matrilineal advantage: the likelihood that children will have a closer relationship to their maternal grandparents — and especially to their maternal grandmother — than to their paternal grandparents.
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But researchers exploring family affiliations point out that a so-called “matrilineal advantage” does exist. That is, daughters generally have closer ties to their own parents than to their in-laws, which leads to warmer relationships between their children and the maternal grandparents.
“The mother-daughter dyads engage in more frequent phone contact, more emotional support and advice — more than mothers do with sons or fathers with daughters,” said Karen Fingerman, who teaches human development and family sciences at the University of Texas, Austin, and has published studies on this topic.
One possible explanation is that women still shoulder more of what researchers call “kinkeeping” — arranging for calls and visits, sharing family news, planning holiday gatherings.
“Women are more active in maintaining those relationships,” said Jan Mutchler, a sociologist and gerontologist at the University of Massachusetts, Boston. “When you have mothers and daughters, then you have two women working on it.”
Research and theory regarding grandparent/grandchild ties consistently suggest the matrilineal lineage is favored over the patrilineal lineage (Chan & Elder, 2000; Matthews & Sprey, 1985; Uhlenberg & Hammill, 1998). Explanations for this preference are varied but tend to focus on the idea that women are facilitators of intergenerational ties (Walker, Thompson, & Morgan, 1987). Women traditionally have stronger ties to their family of origin than do men; bonds between aging mothers and adult daughters are closer than are ties involving fathers or sons (Fingerman, 2000; Rossi & Rossi, 1990). As a result, grandchildren presumably have stronger ties to their maternal grandmothers than to their paternal grandparents (Chan & Elder, 2000; Hagestad, 1985; Johnson, 1983).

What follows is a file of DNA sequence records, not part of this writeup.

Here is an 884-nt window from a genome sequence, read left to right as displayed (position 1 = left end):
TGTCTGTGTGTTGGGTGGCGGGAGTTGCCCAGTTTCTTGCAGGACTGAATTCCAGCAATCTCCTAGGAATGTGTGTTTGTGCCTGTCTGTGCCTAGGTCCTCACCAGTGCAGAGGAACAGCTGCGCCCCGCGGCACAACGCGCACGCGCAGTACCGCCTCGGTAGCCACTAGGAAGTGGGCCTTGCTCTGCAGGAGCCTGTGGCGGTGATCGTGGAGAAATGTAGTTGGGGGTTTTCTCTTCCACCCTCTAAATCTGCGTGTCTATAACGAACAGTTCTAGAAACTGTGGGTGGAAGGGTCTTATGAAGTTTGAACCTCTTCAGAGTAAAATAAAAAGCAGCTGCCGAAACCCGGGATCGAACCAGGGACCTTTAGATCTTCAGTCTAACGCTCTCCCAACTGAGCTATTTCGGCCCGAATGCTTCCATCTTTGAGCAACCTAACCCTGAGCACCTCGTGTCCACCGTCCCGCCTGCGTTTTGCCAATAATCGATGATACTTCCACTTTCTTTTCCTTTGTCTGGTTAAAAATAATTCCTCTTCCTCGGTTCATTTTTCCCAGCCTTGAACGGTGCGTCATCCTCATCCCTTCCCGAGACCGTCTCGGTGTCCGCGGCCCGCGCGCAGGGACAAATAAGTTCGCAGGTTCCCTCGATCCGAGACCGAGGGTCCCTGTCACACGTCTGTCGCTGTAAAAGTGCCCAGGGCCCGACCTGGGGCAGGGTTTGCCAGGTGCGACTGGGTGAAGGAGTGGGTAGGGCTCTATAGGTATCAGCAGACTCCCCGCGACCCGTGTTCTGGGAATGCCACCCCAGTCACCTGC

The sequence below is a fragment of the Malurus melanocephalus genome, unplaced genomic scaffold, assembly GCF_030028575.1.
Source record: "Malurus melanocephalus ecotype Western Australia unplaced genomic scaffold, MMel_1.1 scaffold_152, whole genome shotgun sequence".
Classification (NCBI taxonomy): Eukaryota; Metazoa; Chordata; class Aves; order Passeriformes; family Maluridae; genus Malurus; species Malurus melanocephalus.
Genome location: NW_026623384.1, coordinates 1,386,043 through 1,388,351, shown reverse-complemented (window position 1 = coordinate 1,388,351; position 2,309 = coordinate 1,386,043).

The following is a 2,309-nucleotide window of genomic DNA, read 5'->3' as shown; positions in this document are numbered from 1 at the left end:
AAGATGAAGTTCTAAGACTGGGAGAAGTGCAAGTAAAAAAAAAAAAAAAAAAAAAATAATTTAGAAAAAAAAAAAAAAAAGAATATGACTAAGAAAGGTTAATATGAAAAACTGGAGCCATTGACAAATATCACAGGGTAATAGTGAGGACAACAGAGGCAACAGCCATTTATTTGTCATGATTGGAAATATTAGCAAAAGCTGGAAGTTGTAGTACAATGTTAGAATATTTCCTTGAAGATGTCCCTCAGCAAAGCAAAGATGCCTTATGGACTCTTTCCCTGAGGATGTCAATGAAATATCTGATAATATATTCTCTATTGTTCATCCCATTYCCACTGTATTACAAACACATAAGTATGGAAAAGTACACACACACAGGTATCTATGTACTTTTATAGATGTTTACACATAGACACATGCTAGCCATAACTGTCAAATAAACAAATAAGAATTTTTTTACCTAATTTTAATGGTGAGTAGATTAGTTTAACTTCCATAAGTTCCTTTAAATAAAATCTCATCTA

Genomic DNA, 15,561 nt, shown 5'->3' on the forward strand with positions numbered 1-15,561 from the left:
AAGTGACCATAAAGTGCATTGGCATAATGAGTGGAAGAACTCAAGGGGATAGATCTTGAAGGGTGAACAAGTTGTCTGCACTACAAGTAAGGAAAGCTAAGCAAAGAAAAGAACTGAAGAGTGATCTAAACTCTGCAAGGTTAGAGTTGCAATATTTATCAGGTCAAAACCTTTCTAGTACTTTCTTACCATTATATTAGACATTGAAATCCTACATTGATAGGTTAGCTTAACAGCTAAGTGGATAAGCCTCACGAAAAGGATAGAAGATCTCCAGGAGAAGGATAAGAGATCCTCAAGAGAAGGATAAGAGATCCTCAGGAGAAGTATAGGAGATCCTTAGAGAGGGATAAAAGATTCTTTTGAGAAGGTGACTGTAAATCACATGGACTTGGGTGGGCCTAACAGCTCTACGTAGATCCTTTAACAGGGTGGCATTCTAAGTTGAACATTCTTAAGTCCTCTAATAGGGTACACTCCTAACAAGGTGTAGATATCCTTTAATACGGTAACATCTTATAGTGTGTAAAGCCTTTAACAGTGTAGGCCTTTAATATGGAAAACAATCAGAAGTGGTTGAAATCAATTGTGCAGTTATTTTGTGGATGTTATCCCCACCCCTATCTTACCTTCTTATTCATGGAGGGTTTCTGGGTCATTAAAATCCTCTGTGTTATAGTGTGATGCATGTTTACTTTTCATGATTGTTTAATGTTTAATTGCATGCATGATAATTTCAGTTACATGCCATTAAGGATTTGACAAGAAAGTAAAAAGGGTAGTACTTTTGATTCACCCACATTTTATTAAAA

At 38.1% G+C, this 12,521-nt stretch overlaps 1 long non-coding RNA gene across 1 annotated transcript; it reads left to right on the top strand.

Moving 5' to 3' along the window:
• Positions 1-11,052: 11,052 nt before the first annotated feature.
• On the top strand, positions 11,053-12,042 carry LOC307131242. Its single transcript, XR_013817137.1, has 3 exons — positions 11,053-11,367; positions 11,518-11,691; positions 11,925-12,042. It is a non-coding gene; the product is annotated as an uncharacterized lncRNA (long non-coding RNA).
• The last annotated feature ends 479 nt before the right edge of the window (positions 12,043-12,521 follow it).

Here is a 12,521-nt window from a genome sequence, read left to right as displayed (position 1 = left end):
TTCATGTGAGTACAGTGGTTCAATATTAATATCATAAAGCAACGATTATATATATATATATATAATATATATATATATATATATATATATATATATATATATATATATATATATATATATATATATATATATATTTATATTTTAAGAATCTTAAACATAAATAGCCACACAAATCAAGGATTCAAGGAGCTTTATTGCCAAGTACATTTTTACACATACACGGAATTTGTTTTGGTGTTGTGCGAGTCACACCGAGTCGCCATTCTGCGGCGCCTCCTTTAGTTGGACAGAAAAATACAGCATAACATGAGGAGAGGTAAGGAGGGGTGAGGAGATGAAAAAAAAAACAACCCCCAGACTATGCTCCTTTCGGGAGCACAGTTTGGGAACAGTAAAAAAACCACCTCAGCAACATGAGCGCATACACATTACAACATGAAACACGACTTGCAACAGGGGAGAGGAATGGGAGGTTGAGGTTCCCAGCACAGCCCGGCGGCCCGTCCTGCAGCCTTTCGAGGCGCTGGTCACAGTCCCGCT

Thus, matrilineal advantage in grandchild–grandparent relations is likely to emerge in a family system when at least one parent—usually the mother—has closer relations with the maternal rather than the paternal side. Mothers are more likely to provide support and have closer relations with maternal grandparents for a number of reasons. First, several studies have found that obligations to blood relations have greater relevance than obligations to affinal kin (Powers and Kivett 1992; Rossi and Rossi 1990). Thus, given constraints on their time and energy, mothers might be predisposed to provide more aid and have closer relations with their side of the family than their husband’s side. Second, mothers are likely to have a longer history of close relations with their own parents, especially their mother—the maternal grandmother (Hagestad 1986). Such a history is likely to be reflected in the present as a warmer relationship between mothers and the maternal side and may well facilitate exchanges of support between these generations (Rossi and Rossi 1990; Whitbeck et al. 1993). Finally, mothers may have a greater likelihood of supporting their own side of the family simply because they expect parents-in-law to rely on their own daughters (if available) for support and assistance. The presence of such an expectation is possible given that daughters have primary responsibility for caregiving and other support activities in the United States (Lye 1996; Spitze and Logan 1990).
See related Trovelog posts: kinkeeping <>